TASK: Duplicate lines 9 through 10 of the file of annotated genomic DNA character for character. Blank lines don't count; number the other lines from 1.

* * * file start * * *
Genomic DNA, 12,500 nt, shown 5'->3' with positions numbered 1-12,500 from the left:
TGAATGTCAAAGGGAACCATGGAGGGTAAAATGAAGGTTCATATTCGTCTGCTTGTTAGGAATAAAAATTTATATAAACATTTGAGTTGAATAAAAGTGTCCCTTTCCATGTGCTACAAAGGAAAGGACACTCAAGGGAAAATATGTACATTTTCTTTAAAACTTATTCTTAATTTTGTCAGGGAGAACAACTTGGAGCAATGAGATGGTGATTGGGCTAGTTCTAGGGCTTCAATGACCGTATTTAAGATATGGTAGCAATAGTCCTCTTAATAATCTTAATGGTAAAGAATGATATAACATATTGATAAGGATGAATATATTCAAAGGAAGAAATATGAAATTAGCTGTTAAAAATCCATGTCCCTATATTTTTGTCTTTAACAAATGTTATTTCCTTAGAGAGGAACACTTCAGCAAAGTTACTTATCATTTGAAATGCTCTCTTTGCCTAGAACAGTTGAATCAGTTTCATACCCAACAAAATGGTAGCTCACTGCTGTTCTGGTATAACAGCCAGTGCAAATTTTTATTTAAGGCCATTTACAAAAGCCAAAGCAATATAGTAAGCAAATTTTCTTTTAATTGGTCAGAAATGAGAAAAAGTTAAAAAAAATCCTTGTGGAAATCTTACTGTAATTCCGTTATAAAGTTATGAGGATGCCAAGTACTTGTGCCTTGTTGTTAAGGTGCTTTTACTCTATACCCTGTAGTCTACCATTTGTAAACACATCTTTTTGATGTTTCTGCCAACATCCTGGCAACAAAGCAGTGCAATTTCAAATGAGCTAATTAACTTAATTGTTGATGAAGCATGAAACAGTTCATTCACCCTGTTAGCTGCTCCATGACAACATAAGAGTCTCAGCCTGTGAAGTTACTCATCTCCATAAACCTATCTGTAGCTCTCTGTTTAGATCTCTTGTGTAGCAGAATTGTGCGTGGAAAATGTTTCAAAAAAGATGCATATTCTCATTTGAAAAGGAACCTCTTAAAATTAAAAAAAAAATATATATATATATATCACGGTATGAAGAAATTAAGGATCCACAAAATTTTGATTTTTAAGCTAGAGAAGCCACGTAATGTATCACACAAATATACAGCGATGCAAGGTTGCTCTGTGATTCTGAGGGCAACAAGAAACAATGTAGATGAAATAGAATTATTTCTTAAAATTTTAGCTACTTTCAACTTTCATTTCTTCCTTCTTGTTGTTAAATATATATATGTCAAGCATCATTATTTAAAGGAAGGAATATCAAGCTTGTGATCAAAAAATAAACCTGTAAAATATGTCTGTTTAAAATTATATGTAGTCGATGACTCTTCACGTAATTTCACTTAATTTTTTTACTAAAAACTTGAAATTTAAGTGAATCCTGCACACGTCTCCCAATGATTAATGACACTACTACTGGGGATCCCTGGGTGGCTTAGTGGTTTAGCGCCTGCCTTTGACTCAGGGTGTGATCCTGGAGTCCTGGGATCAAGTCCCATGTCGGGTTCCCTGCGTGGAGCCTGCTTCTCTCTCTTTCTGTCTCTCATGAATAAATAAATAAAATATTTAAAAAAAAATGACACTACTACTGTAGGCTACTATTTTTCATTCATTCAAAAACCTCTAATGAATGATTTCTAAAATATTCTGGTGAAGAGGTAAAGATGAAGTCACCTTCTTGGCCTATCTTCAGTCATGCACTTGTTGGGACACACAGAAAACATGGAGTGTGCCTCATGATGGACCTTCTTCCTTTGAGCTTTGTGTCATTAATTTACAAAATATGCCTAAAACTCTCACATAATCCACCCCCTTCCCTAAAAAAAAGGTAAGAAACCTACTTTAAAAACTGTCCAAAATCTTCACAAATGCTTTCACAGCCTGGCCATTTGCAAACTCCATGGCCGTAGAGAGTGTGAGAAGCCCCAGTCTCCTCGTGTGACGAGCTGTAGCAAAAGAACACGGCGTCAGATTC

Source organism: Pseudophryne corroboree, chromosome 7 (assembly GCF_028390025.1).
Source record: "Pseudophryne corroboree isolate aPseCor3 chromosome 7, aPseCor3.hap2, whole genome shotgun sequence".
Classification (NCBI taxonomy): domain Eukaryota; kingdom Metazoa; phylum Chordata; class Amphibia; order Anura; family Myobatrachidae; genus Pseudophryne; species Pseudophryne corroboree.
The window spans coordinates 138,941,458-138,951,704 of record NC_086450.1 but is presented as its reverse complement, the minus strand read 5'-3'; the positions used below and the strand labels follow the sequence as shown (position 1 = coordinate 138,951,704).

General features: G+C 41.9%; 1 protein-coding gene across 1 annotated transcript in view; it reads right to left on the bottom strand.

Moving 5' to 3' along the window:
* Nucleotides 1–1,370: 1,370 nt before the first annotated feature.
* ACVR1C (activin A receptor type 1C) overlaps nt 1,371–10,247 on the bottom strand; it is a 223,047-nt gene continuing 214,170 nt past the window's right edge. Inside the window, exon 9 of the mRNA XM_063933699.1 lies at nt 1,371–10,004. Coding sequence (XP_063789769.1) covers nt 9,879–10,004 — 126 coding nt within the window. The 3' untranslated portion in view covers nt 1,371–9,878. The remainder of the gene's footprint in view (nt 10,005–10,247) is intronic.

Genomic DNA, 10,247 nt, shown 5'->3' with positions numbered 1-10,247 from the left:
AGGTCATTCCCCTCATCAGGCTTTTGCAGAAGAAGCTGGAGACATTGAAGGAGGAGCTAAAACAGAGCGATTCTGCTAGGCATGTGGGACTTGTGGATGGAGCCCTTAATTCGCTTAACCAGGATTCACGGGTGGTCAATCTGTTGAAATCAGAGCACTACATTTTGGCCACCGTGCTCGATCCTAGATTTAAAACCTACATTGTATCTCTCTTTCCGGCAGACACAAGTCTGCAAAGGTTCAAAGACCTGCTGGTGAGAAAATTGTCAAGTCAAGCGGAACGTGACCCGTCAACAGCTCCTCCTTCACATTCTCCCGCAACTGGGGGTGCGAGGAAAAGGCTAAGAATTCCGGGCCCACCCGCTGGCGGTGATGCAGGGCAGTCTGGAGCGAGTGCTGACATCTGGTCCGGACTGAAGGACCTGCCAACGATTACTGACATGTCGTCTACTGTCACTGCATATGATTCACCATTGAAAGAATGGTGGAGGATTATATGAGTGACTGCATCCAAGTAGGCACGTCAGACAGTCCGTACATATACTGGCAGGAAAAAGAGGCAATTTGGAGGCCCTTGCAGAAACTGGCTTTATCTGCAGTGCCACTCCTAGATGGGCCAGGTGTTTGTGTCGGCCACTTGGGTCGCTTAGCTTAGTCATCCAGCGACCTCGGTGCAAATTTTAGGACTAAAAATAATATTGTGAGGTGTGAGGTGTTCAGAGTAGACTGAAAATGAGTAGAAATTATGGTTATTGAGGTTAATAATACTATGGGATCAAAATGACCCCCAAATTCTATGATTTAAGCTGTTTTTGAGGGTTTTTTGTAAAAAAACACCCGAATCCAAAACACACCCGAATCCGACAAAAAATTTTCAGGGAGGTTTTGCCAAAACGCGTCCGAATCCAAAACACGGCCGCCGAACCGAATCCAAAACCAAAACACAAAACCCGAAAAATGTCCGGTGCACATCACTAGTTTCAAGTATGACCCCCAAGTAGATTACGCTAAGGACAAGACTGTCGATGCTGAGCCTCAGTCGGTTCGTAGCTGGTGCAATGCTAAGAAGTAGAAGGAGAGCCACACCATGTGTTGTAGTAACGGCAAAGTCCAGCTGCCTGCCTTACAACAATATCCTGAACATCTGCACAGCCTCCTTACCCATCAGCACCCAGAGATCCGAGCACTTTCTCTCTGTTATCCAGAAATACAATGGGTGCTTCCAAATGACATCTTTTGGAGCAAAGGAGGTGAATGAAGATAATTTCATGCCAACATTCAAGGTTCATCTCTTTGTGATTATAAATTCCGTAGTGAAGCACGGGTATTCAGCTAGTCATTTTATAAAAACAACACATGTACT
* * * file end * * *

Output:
* Nucleotides 1–1,370: 1,370 nt before the first annotated feature.
* ACVR1C (activin A receptor type 1C) overlaps nt 1,371–10,247 on the bottom strand; it is a 223,047-nt gene continuing 214,170 nt past the window's right edge. Inside the window, exon 9 of the mRNA XM_063933699.1 lies at nt 1,371–10,004. Coding sequence (XP_063789769.1) covers nt 9,879–10,004 — 126 coding nt within the window. The 3' untranslated portion in view covers nt 1,371–9,878. The remainder of the gene's footprint in view (nt 10,005–10,247) is intronic.